In the April 4, 2005 print issue of Advertising Age Bob Garfield introduces his “Chaos Theory”:http://www.adage.com/news.cms?newsId=44782 (reg. req.d) for the advertising industry. This theory is based on the effects of the digital media revolution and what it is doing to advertising as we have known it. In the article Garfield opines on how the traditional advertising world is pretty much ignoring the big changes in marketing. He also makes it clear that the new digital technologies are not yet able to take over from the the declining media channels like television. Garfield’s argument is that there is a disconnect between the old and the new and the lack of a clear bridge from one to the other will greatly, and negatively, affect the marketing business, the overall economy and, possibly, American society. Do you agree?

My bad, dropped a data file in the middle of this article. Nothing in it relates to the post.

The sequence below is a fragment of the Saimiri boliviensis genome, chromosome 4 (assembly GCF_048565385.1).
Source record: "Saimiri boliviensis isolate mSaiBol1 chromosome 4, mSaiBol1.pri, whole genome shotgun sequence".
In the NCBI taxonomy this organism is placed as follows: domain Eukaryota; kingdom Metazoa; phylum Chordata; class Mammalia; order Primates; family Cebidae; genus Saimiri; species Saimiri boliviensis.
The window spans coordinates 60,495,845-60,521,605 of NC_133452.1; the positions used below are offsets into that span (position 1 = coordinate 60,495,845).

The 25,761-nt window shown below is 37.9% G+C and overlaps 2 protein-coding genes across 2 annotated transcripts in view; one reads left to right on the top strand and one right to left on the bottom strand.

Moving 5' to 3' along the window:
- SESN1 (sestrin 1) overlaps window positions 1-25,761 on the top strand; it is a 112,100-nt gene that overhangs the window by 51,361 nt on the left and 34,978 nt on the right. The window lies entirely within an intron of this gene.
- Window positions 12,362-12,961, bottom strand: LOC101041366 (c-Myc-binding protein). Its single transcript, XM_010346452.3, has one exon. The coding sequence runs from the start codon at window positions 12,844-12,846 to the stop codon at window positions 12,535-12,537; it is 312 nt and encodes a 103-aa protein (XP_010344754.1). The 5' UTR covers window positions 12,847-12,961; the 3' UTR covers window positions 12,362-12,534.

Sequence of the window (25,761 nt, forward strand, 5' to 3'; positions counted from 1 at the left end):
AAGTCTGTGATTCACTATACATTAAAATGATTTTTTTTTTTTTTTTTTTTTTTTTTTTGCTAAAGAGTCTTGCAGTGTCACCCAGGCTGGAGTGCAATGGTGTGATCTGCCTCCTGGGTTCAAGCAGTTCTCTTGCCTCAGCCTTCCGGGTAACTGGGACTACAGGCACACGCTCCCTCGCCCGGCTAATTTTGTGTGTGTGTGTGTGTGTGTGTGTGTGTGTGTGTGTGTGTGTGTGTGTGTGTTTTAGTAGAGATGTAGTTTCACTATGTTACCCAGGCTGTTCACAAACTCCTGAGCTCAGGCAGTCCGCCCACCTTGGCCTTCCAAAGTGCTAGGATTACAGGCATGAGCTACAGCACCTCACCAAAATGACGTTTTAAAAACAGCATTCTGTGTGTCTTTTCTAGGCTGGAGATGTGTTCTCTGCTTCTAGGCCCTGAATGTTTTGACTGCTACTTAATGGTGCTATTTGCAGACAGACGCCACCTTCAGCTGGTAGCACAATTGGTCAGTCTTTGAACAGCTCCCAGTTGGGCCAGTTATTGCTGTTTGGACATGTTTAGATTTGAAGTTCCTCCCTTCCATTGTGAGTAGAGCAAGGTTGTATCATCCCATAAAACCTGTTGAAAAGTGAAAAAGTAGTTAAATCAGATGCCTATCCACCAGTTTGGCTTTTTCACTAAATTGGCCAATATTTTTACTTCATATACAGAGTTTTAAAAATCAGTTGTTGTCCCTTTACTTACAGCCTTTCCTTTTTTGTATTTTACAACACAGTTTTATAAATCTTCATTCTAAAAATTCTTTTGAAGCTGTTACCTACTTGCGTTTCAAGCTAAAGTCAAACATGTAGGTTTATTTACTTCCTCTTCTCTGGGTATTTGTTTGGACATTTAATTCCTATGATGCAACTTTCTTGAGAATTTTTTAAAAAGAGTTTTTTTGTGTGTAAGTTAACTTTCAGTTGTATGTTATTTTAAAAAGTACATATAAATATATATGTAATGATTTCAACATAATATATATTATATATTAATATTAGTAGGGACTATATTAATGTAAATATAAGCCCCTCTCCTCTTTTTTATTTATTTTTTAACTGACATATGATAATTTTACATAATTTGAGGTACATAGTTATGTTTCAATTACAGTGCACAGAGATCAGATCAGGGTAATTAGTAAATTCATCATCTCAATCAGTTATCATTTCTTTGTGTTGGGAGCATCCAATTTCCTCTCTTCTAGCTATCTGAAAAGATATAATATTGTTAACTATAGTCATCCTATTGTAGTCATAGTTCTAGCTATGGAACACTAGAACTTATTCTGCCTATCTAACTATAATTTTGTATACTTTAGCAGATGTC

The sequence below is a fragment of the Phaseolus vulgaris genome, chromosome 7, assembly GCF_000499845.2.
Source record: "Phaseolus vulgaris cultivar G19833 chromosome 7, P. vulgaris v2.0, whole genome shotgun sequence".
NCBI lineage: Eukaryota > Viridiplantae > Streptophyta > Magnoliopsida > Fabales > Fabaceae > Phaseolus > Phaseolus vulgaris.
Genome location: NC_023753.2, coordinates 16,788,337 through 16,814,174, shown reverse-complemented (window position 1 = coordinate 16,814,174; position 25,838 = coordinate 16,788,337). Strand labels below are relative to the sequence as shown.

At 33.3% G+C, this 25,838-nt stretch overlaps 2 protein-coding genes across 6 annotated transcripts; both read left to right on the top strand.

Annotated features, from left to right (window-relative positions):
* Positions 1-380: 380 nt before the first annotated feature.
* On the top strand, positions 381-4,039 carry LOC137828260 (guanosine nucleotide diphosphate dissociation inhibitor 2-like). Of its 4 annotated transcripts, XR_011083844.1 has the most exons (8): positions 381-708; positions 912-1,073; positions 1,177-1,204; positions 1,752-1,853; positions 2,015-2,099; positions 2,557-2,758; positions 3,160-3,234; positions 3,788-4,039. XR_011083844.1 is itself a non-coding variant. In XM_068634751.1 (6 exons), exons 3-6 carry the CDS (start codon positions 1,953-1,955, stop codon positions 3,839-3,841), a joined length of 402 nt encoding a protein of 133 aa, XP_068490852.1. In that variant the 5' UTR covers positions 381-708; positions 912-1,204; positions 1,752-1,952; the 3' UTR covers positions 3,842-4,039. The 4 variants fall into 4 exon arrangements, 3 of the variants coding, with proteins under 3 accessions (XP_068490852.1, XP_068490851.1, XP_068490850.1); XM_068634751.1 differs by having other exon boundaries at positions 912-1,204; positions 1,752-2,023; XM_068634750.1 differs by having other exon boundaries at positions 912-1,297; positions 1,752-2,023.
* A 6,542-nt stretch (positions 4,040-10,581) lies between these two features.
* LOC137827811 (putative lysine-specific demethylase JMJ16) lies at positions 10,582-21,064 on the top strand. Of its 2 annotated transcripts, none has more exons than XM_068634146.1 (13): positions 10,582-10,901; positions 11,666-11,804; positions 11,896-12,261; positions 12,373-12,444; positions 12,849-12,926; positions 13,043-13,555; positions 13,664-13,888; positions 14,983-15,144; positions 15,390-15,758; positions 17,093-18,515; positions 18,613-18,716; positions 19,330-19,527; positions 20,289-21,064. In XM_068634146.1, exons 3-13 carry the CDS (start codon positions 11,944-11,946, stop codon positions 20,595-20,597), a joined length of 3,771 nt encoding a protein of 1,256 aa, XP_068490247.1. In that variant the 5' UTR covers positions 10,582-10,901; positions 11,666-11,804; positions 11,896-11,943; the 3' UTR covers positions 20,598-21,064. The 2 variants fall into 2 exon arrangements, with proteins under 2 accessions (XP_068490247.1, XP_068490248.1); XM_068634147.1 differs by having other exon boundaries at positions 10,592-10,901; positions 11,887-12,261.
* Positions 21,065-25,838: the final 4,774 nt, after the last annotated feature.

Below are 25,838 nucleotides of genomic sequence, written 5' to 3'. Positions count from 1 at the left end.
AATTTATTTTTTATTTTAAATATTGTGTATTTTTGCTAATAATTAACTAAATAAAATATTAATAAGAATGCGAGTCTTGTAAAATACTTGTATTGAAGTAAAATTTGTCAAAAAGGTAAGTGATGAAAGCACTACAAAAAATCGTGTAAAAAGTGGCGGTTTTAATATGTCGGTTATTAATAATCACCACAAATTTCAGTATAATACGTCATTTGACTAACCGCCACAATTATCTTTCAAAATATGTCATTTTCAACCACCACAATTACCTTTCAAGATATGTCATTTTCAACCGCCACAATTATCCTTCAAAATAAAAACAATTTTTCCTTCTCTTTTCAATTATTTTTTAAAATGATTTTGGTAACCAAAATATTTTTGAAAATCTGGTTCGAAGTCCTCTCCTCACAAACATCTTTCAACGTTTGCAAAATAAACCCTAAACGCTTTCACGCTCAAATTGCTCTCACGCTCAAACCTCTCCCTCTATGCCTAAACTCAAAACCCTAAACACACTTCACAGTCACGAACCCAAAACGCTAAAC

Those that believe Garfield and Microsoft CEO Steve Ballmer’s prediction that 100% of ad dollars will be spent online by 2010 (see “The Death of Offline Advertising – And The Birth of New Marketing”:http://www.onedegree.ca/2005/04/04/the-death-of-offline-advertising-and-the-birth-of-new-marketing) applaud this article. Naysayers believe this is just sensationalism and commensurate with Al and Laura “Ries”:http://www.ries.com/ saying “advertising is dead” on their book “The Fall of Advertising – The Rise of PR”:http://www.amazon.ca/exec/obidos/ASIN/0060081996/imho-20.
What do you think? Is the advertising industry in the midst of the “Chaos Scenario” as Advertising Age’s Garfield outlines? Is advertising really dead? Will 100% of ad dollars be spent online by 2010?